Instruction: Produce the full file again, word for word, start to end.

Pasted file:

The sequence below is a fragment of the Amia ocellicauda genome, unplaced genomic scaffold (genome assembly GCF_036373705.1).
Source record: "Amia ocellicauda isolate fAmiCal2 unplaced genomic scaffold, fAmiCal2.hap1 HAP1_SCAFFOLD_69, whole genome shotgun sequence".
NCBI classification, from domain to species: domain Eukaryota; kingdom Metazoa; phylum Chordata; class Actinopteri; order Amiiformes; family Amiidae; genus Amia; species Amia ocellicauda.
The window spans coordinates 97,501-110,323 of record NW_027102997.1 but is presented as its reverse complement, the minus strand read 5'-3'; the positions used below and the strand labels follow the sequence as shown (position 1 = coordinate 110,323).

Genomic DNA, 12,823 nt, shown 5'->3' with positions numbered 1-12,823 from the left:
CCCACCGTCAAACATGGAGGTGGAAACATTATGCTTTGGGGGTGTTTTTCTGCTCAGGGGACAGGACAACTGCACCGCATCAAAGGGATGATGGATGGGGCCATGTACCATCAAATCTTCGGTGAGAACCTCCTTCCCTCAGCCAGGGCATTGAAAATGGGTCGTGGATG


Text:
The sequence below is a fragment of the Amia ocellicauda genome, unplaced genomic scaffold (genome assembly GCF_036373705.1).
Source record: "Amia ocellicauda isolate fAmiCal2 unplaced genomic scaffold, fAmiCal2.hap1 HAP1_SCAFFOLD_69, whole genome shotgun sequence".
NCBI classification, from domain to species: domain Eukaryota; kingdom Metazoa; phylum Chordata; class Actinopteri; order Amiiformes; family Amiidae; genus Amia; species Amia ocellicauda.
The window spans coordinates 97,501-110,323 of record NW_027102997.1 but is presented as its reverse complement, the minus strand read 5'-3'; the positions used below and the strand labels follow the sequence as shown (position 1 = coordinate 110,323).

Genomic DNA, 12,823 nt, shown 5'->3' with positions numbered 1-12,823 from the left:
CCCACCGTCAAACATGGAGGTGGAAACATTATGCTTTGGGGGTGTTTTTCTGCTCAGGGGACAGGACAACTGCACCGCATCAAAGGGATGATGGATGGGGCCATGTACCATCAAATCTTCGGTGAGAACCTCCTTCCCTCAGCCAGGGCATTGAAAATGGGTCGTGGATG